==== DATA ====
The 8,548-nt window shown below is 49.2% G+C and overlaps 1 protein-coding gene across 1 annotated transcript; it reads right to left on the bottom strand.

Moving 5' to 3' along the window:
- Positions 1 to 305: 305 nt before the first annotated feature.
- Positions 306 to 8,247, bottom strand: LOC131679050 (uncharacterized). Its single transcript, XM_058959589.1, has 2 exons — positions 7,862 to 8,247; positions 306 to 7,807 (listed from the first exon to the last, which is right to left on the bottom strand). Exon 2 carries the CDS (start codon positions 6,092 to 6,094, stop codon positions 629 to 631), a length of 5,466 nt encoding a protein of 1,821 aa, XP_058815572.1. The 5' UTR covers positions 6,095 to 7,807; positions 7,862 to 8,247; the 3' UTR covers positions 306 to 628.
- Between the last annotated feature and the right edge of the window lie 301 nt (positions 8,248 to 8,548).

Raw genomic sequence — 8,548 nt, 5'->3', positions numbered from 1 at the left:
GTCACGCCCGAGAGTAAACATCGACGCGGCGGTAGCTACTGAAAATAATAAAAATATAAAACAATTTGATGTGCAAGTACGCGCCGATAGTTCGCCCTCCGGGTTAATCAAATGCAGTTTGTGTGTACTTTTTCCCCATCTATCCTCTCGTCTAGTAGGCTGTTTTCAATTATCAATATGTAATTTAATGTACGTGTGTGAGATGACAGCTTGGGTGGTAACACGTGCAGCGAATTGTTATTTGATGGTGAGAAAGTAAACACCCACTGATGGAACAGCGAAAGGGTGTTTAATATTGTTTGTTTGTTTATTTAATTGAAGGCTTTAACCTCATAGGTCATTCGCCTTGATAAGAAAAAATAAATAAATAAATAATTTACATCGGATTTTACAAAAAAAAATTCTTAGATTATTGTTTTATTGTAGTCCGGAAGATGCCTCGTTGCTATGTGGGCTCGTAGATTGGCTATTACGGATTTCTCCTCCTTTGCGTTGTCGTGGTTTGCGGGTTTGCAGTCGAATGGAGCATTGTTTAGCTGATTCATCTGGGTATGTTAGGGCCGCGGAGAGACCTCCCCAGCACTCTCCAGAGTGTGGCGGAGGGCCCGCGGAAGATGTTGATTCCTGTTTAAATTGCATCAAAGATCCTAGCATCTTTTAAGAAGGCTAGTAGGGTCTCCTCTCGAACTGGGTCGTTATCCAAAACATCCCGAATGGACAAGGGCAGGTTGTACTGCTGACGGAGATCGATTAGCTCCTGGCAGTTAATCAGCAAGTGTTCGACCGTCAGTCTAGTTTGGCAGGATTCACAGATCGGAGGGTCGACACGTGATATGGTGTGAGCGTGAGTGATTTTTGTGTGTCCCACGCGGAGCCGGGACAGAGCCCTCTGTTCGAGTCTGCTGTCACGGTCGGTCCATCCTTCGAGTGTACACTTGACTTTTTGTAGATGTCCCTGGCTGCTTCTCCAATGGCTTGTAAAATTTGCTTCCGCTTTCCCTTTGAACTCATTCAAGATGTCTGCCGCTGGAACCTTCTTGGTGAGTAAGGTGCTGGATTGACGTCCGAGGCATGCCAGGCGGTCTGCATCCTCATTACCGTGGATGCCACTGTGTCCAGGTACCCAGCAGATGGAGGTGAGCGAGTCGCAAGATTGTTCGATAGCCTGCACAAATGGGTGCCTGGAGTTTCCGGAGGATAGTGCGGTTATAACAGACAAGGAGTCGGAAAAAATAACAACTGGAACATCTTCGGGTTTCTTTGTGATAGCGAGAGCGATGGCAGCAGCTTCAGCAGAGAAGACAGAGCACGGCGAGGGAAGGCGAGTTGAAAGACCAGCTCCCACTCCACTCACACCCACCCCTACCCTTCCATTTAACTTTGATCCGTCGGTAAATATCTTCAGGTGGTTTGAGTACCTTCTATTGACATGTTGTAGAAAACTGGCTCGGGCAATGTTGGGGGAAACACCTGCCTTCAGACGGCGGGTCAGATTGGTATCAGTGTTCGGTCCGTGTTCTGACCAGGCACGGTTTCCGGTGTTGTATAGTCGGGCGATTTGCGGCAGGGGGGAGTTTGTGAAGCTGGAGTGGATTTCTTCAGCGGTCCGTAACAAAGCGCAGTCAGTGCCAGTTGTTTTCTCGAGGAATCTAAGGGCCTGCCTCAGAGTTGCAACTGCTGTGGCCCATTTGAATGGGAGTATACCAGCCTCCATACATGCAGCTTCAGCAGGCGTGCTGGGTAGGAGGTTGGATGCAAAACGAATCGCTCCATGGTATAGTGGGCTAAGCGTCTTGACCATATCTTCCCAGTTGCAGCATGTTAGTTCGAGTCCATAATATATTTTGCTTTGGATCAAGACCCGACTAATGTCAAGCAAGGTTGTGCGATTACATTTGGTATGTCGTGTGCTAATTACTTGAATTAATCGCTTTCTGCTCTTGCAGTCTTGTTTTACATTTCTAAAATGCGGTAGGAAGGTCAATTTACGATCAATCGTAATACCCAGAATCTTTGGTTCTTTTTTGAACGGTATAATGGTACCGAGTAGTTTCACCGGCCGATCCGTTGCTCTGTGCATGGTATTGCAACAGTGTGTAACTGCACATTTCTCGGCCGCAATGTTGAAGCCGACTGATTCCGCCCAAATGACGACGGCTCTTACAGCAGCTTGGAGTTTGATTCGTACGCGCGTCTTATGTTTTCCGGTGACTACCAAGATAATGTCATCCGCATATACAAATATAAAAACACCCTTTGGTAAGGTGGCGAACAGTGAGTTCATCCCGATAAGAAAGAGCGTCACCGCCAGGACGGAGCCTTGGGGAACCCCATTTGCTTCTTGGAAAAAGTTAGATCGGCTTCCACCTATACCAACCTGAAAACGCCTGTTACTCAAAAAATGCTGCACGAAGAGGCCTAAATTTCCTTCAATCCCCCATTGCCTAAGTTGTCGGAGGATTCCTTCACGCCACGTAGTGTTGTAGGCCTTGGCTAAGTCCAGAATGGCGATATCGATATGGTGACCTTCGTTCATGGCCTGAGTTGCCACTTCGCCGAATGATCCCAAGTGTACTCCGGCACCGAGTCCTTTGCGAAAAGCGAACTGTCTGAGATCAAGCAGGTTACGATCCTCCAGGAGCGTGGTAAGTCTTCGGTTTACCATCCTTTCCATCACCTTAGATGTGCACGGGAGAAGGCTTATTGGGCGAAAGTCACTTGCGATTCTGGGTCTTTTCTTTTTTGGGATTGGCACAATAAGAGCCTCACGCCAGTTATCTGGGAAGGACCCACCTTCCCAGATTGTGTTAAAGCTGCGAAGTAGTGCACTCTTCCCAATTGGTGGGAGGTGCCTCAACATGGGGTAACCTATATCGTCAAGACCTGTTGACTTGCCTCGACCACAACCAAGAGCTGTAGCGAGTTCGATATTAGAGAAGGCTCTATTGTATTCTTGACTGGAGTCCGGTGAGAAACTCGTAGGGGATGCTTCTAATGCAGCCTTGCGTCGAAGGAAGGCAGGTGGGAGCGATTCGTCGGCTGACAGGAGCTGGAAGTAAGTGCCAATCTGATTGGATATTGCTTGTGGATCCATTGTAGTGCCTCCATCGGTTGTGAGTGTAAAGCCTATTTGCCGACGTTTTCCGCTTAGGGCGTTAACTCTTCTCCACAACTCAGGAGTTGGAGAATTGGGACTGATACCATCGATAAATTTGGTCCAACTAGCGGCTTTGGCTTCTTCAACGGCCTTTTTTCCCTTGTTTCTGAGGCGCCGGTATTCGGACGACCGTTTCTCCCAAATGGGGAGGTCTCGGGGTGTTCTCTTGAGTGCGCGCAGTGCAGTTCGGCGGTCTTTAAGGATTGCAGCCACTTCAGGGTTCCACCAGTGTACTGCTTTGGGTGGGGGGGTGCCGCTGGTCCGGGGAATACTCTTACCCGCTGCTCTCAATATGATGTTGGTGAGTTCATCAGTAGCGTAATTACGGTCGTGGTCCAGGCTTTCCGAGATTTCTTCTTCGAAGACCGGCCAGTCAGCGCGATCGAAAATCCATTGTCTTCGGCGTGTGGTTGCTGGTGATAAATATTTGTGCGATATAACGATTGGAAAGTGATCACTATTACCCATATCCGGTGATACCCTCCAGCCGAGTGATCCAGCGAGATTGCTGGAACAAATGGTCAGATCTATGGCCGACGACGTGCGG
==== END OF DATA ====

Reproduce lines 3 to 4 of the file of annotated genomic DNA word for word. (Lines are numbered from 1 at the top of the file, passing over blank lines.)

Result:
- Positions 1 to 305: 305 nt before the first annotated feature.
- Positions 306 to 8,247, bottom strand: LOC131679050 (uncharacterized). Its single transcript, XM_058959589.1, has 2 exons — positions 7,862 to 8,247; positions 306 to 7,807 (listed from the first exon to the last, which is right to left on the bottom strand). Exon 2 carries the CDS (start codon positions 6,092 to 6,094, stop codon positions 629 to 631), a length of 5,466 nt encoding a protein of 1,821 aa, XP_058815572.1. The 5' UTR covers positions 6,095 to 7,807; positions 7,862 to 8,247; the 3' UTR covers positions 306 to 628.